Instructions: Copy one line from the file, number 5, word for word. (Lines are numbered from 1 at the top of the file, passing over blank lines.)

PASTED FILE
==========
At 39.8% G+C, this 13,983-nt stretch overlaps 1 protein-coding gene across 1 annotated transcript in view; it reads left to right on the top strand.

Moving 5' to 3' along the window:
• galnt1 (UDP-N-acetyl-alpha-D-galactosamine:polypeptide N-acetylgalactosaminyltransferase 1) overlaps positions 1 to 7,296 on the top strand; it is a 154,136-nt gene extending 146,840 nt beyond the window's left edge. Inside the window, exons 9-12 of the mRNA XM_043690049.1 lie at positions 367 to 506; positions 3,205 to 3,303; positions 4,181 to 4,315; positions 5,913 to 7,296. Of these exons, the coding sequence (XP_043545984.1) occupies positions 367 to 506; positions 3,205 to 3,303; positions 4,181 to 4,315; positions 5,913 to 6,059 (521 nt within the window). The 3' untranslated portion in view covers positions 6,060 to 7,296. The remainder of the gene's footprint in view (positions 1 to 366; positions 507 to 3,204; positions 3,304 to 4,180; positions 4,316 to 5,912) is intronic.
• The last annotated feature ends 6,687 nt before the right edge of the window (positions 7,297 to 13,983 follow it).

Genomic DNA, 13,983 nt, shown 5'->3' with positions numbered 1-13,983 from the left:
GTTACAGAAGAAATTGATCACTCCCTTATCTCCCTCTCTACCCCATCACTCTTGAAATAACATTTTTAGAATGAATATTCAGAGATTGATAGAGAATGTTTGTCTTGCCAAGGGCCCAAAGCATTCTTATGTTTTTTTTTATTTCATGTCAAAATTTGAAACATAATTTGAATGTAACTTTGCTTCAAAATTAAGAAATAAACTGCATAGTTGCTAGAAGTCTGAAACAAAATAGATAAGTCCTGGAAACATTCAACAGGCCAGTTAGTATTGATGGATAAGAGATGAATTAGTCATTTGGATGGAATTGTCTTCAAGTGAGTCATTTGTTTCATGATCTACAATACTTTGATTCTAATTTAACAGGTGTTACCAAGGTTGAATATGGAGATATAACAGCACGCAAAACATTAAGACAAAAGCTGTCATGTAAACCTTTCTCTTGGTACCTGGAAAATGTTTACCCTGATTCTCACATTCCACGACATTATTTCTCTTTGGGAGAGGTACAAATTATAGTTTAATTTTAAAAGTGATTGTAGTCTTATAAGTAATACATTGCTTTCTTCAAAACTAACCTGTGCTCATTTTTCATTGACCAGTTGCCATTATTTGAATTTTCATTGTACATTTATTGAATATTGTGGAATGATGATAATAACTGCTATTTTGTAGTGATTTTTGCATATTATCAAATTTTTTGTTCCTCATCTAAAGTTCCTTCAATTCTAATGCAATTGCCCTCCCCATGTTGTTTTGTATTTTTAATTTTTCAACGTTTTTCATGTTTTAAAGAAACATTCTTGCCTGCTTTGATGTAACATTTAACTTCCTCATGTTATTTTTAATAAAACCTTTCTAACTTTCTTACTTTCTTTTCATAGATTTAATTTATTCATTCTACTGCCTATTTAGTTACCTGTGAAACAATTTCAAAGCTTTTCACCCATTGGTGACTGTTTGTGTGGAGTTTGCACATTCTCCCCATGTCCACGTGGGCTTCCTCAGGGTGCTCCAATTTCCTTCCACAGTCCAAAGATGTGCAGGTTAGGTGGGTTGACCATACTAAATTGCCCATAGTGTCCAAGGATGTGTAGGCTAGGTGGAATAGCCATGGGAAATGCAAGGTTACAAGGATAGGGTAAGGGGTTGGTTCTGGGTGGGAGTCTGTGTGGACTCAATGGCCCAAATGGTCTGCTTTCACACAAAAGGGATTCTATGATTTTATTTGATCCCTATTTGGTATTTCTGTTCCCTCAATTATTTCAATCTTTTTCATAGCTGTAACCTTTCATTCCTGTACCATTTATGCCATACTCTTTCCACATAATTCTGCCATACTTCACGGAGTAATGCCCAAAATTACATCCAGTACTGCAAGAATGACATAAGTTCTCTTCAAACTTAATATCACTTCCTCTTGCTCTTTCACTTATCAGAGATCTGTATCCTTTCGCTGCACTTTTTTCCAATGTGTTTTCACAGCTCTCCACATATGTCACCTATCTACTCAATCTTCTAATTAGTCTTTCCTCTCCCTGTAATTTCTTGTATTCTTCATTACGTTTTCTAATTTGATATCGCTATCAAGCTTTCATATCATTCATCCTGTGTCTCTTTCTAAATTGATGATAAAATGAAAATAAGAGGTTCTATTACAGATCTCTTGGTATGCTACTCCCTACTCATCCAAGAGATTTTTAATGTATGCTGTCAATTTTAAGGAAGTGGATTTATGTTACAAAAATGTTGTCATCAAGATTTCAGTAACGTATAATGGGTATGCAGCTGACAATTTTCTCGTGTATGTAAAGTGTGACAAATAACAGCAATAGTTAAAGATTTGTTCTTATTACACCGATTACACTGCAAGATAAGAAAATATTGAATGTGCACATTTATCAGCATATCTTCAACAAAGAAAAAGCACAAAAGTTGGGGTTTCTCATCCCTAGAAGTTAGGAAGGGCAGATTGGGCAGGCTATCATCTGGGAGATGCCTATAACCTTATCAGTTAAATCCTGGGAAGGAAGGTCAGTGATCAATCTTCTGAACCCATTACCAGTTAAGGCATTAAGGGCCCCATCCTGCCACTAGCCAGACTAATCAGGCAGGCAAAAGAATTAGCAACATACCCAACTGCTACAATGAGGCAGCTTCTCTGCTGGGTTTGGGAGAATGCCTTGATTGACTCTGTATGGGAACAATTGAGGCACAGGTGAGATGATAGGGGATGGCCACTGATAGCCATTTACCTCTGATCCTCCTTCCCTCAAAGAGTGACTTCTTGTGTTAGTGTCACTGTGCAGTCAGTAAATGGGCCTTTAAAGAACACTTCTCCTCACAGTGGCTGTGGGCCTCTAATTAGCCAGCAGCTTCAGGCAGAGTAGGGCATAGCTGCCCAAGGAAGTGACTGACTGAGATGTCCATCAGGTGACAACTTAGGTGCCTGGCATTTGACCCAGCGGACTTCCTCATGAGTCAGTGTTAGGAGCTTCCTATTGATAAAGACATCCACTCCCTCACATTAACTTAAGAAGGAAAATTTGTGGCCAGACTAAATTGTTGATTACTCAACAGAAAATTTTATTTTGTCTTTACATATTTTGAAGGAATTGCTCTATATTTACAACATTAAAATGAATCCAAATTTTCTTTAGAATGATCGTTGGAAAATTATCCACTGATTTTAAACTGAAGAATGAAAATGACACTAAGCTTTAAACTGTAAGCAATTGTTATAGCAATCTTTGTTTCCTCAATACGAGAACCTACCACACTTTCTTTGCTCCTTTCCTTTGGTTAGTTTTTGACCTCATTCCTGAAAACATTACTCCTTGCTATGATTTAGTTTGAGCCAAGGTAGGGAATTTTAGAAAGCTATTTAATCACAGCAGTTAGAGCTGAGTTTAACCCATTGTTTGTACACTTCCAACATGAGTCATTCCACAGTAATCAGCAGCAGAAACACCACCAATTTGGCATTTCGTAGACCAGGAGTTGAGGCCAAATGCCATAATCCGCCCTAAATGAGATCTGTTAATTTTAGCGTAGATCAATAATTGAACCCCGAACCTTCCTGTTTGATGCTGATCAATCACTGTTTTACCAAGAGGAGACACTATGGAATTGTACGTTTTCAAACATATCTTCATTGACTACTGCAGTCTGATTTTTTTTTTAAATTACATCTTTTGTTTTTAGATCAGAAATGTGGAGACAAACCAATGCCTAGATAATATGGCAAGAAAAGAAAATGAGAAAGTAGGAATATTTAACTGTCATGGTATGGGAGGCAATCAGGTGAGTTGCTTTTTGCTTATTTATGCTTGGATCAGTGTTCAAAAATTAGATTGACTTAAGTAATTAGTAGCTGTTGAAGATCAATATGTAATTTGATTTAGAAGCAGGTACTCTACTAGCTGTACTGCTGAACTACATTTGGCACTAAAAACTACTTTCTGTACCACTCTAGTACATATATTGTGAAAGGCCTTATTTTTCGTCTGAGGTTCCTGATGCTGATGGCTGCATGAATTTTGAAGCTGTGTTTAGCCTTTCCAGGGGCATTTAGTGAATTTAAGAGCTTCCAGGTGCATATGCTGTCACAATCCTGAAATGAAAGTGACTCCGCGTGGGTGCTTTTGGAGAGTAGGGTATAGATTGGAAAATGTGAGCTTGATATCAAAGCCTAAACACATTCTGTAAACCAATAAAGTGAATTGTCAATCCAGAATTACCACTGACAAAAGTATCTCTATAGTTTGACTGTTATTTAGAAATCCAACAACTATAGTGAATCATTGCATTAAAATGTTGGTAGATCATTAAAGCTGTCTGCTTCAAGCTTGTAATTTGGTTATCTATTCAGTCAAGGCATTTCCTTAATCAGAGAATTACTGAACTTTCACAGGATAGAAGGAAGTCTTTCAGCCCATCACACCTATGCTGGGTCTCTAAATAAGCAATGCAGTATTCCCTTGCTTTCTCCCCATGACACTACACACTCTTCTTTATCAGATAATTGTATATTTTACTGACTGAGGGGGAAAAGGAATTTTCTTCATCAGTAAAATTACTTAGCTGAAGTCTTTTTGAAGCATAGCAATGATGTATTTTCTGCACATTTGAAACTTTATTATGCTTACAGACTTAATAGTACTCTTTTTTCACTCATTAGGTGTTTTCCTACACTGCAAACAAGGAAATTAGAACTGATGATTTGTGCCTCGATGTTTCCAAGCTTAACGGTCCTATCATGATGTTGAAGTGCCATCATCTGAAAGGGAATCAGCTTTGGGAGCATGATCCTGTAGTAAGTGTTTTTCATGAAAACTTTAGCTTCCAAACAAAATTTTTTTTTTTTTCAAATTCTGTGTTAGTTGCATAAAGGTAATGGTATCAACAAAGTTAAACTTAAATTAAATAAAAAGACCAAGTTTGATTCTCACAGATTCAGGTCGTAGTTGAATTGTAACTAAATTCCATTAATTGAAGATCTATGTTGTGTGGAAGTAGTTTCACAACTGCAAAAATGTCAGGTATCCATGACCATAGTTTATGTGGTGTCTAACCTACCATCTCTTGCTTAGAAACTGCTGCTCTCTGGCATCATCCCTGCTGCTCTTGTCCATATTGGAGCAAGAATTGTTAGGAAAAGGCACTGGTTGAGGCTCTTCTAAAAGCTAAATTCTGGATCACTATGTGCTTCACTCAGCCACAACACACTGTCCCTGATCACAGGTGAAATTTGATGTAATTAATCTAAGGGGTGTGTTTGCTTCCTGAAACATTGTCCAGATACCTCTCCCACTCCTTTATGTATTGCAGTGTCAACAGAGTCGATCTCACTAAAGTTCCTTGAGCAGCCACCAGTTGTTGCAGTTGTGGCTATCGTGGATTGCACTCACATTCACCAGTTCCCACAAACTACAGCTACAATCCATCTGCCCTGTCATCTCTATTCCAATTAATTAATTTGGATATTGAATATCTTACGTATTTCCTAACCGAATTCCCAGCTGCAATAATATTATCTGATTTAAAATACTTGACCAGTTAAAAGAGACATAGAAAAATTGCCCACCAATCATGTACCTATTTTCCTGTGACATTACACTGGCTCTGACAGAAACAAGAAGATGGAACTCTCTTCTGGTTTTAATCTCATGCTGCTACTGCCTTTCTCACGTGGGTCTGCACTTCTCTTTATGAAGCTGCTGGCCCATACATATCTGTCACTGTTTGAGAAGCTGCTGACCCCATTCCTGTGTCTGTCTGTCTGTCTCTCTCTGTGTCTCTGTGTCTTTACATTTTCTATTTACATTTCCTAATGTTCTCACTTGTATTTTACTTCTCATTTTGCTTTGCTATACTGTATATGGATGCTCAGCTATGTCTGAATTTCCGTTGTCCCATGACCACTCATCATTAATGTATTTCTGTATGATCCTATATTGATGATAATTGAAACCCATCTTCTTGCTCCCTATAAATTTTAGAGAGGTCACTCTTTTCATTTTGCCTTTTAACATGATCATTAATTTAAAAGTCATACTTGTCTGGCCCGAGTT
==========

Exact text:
Genomic DNA, 13,983 nt, shown 5'->3' with positions numbered 1-13,983 from the left: